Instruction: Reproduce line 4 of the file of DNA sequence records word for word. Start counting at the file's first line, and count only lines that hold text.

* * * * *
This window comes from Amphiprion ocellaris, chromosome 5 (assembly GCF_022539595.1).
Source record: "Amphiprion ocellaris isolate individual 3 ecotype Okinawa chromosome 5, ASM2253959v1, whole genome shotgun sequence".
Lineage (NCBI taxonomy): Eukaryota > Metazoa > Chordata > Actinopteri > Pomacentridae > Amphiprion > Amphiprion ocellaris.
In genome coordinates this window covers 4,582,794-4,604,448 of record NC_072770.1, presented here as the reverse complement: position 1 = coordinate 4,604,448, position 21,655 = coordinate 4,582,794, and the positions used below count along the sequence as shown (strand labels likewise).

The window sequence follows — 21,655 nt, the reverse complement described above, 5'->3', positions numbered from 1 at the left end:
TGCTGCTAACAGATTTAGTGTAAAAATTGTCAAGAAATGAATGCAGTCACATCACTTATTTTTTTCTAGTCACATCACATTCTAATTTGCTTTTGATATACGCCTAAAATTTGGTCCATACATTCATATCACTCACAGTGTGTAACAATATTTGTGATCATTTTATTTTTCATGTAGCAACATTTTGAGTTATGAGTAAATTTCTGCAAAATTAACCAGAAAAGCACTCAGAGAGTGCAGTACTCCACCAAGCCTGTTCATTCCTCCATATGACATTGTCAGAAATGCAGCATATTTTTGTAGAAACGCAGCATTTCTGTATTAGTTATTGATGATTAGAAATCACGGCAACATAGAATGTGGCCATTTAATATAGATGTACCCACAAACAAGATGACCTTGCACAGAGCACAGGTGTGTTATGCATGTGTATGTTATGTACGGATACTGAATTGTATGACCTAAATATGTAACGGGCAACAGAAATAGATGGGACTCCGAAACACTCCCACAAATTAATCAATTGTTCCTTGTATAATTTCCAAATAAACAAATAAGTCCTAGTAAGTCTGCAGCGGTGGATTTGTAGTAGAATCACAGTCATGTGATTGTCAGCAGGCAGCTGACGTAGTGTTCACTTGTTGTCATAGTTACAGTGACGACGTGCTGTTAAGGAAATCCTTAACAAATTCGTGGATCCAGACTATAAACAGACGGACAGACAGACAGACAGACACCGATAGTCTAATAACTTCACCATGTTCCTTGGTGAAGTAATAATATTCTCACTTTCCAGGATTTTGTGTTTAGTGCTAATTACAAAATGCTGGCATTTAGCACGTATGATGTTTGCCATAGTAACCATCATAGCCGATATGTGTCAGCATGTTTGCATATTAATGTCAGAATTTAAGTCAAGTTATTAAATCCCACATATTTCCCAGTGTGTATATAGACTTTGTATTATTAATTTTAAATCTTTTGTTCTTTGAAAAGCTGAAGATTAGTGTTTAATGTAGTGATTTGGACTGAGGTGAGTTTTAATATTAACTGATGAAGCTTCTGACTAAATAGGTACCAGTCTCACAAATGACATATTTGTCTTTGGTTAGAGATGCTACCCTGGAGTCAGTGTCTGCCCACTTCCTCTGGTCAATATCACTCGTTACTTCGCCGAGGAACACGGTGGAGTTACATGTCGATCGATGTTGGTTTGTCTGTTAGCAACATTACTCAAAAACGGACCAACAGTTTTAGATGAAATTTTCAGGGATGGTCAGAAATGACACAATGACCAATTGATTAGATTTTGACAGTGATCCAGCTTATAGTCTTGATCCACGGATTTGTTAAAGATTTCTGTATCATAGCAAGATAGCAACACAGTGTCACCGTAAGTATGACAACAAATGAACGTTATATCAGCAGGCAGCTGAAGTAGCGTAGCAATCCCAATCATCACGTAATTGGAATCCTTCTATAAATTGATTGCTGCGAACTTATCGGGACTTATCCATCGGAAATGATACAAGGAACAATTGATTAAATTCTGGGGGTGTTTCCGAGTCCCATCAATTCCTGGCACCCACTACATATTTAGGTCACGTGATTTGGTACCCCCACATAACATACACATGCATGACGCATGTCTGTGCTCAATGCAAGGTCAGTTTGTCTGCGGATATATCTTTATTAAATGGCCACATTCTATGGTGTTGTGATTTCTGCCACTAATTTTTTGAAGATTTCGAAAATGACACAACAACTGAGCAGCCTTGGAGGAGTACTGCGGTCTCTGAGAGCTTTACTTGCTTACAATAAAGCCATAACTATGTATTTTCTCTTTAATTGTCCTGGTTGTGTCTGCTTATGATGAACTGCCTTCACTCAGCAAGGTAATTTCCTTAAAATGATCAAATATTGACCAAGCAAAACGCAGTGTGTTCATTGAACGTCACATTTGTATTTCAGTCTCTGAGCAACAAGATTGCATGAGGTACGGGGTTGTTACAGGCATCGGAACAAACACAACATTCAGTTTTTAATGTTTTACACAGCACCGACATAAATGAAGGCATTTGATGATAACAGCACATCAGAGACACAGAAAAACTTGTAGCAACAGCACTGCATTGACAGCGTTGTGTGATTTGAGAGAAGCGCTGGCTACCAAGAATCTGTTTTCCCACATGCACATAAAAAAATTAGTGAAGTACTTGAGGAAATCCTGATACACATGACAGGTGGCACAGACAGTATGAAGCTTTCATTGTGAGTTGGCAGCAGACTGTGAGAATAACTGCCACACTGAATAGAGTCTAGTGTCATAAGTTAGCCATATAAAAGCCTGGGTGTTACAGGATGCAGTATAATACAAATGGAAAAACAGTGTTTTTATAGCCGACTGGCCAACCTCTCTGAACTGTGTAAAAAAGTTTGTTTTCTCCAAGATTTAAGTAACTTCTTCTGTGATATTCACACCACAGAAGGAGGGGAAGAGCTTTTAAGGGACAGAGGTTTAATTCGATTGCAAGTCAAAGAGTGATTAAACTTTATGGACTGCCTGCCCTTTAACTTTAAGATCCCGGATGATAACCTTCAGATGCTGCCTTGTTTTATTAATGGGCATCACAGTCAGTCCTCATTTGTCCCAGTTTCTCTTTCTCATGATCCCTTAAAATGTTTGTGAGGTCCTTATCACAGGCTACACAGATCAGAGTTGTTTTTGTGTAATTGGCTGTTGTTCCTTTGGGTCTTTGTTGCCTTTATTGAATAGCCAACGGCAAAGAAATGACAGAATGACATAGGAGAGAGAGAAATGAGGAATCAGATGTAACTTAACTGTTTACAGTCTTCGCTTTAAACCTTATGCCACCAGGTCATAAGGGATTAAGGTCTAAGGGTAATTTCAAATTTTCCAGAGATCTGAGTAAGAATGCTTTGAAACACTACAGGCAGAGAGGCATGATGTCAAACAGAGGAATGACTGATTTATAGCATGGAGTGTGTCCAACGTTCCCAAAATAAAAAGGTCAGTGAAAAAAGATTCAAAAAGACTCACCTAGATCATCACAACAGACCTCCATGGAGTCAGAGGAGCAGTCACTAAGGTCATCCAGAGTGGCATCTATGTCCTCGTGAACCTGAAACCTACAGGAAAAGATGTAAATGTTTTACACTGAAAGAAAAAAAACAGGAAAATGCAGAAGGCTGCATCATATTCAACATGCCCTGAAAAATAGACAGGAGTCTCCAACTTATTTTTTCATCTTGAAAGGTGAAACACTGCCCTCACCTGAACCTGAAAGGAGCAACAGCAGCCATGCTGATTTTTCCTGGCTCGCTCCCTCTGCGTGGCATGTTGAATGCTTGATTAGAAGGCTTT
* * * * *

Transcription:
In genome coordinates this window covers 4,582,794-4,604,448 of record NC_072770.1, presented here as the reverse complement: position 1 = coordinate 4,604,448, position 21,655 = coordinate 4,582,794, and the positions used below count along the sequence as shown (strand labels likewise).